But the pride of Ashdod’s outdoor aesthetic ethos may well be the almost 300 sculptures dotted around the city’s parks and streets, in addition to the interior of its cultural institutions. One highly impressive beachfront artistic installation features internationally renowned artist Yigal Tomarkin’s Three Scholars iron and steel work. Tomarkin has a reputation for strong statements, often with some political slant and some whimsical side to them. This work comprises three figures designed to portray members of the political hierarchy steadfastly hanging on to their seat of power. Meanwhile, the Ashdod Museum of Art in the municipality’s Monart Center houses Israeli and international contemporary works of art in its 12 galleries and two halls. Guided tours and other activities are available daily.

Ashdod’s population took an incremental leap with the mass aliya from the former Soviet Union in the early 1990s, almost doubling within a fouryear period. Edward Dulcart settled in the city in 1991 after making aliya from St. Petersburg. Dulcart, who has a PhD, now devotes his working hours to art, and several of his sculptures adorn the municipal plaza and other spots around the city. His Twelve Tribes granite and Hebron stone creation, for example, offers visitors to the municipality an intriguing and attractive entry to city hall. Other statues and works of art can be found at Youth Square, at the junction of Ben-Ami Boulevard and Moshe Dayan Street. The evocative winged figure there was created by Ofra Zimbalista in memory of local resident Marion Berkovich, who was killed in the Second Lebanon War, while Yael Artzi’s monumental chalkstone work Waterfall, next to the Lido Beach, feeds off the nearby sea vibes.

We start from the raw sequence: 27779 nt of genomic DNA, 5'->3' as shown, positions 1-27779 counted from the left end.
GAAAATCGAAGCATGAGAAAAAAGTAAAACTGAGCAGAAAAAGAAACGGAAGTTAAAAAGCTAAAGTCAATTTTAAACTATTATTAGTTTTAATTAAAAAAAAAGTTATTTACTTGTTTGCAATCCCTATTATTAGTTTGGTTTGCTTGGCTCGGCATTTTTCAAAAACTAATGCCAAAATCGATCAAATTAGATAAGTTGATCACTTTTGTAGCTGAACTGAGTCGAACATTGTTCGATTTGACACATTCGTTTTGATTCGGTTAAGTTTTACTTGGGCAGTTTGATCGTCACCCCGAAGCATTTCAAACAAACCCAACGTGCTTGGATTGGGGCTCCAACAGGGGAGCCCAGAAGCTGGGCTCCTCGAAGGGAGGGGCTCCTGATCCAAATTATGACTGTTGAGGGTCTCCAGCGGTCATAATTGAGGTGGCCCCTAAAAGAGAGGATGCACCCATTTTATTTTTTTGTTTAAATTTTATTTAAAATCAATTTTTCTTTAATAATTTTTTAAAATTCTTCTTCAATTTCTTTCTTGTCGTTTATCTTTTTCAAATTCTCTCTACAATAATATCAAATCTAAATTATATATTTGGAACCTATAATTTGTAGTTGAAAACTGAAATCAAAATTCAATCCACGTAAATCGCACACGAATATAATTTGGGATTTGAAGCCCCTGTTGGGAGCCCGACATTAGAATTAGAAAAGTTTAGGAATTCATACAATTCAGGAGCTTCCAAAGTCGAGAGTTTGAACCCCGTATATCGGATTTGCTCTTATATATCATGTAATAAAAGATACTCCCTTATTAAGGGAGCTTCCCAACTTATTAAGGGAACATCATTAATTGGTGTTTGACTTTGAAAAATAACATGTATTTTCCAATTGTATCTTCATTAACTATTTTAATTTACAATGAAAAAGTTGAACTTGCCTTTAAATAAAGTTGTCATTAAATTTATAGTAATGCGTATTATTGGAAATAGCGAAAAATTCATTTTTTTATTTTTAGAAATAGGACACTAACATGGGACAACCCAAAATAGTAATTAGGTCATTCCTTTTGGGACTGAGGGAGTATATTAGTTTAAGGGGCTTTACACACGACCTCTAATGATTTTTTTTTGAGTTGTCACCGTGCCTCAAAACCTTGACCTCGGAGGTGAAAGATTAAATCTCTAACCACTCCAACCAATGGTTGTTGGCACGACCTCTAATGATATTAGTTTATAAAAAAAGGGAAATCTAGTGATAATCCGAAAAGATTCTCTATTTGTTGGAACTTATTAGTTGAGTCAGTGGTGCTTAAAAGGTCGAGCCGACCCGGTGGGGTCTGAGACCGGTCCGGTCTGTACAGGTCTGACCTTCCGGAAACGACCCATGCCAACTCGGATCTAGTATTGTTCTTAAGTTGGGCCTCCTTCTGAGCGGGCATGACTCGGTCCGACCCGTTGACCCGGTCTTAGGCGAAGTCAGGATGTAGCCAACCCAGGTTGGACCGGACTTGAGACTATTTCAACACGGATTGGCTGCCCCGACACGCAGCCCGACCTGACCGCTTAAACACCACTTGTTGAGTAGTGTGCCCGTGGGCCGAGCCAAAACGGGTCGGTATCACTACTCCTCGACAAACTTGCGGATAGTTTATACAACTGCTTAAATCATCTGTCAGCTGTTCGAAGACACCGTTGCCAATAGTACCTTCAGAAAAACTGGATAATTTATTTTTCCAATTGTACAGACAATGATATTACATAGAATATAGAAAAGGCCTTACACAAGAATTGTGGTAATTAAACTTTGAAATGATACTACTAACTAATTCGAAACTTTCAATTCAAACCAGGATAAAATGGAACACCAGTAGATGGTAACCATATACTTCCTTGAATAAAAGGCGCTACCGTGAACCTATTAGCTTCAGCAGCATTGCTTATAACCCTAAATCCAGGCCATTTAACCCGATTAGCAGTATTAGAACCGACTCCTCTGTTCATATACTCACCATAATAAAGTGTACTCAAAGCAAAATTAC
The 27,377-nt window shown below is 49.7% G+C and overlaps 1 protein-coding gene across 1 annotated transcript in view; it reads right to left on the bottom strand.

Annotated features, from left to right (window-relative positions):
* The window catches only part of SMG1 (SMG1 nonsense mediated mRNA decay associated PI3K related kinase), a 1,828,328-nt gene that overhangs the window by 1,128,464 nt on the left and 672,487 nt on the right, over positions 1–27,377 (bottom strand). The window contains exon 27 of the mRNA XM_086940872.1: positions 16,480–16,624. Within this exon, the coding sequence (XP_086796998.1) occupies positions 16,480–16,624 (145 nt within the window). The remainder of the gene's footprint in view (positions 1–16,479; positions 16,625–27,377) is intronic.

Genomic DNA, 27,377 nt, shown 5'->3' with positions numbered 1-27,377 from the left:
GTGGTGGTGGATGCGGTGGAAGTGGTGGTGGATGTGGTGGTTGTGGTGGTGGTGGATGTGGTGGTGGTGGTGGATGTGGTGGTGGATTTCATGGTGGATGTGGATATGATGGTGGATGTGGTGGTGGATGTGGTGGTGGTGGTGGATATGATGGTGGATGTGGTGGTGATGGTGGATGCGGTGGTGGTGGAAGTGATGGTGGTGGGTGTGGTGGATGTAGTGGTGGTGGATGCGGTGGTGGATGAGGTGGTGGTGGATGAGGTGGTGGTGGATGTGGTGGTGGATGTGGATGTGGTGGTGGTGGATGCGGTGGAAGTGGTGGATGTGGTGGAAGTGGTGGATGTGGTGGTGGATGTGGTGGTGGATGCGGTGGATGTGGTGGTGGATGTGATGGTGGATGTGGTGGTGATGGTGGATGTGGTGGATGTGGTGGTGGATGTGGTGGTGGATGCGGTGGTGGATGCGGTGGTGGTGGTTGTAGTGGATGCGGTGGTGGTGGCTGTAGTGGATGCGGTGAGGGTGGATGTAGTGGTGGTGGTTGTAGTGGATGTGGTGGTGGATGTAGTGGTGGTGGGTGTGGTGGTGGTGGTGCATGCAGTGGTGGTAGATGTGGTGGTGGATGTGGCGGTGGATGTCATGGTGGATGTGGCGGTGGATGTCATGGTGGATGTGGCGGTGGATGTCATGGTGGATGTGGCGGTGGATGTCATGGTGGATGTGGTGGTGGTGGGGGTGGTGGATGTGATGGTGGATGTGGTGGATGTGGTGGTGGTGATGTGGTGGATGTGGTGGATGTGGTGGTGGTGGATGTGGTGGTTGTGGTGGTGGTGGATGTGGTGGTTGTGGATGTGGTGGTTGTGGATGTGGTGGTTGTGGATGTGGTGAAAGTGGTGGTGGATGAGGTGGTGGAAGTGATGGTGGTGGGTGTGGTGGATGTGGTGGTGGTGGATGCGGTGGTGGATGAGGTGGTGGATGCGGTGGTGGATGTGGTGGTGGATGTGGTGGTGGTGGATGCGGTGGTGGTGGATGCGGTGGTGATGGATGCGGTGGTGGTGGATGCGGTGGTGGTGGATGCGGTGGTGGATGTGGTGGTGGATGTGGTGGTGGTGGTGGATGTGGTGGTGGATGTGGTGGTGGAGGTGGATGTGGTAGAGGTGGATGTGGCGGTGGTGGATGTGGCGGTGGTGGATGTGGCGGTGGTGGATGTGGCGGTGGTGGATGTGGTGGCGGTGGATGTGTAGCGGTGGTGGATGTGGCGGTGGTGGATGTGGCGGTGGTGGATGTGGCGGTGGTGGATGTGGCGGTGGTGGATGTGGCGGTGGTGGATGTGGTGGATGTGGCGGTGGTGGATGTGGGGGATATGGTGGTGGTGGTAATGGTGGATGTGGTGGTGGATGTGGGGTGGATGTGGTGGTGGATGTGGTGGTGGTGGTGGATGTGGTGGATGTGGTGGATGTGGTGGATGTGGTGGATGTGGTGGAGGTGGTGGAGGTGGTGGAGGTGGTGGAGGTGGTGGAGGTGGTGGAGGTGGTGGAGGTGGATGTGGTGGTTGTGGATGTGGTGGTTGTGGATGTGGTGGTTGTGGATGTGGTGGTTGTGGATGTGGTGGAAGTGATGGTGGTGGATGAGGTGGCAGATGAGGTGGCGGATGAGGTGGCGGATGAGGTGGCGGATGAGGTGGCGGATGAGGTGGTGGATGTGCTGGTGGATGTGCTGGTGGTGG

The beach is also the site of a colorful bustling market, which takes place in the large parking lot there every Wednesday. The weekly event offers locals and tourists a wide range of fruits and vegetables, arts and crafts items and toys, as well as clothes and footwear.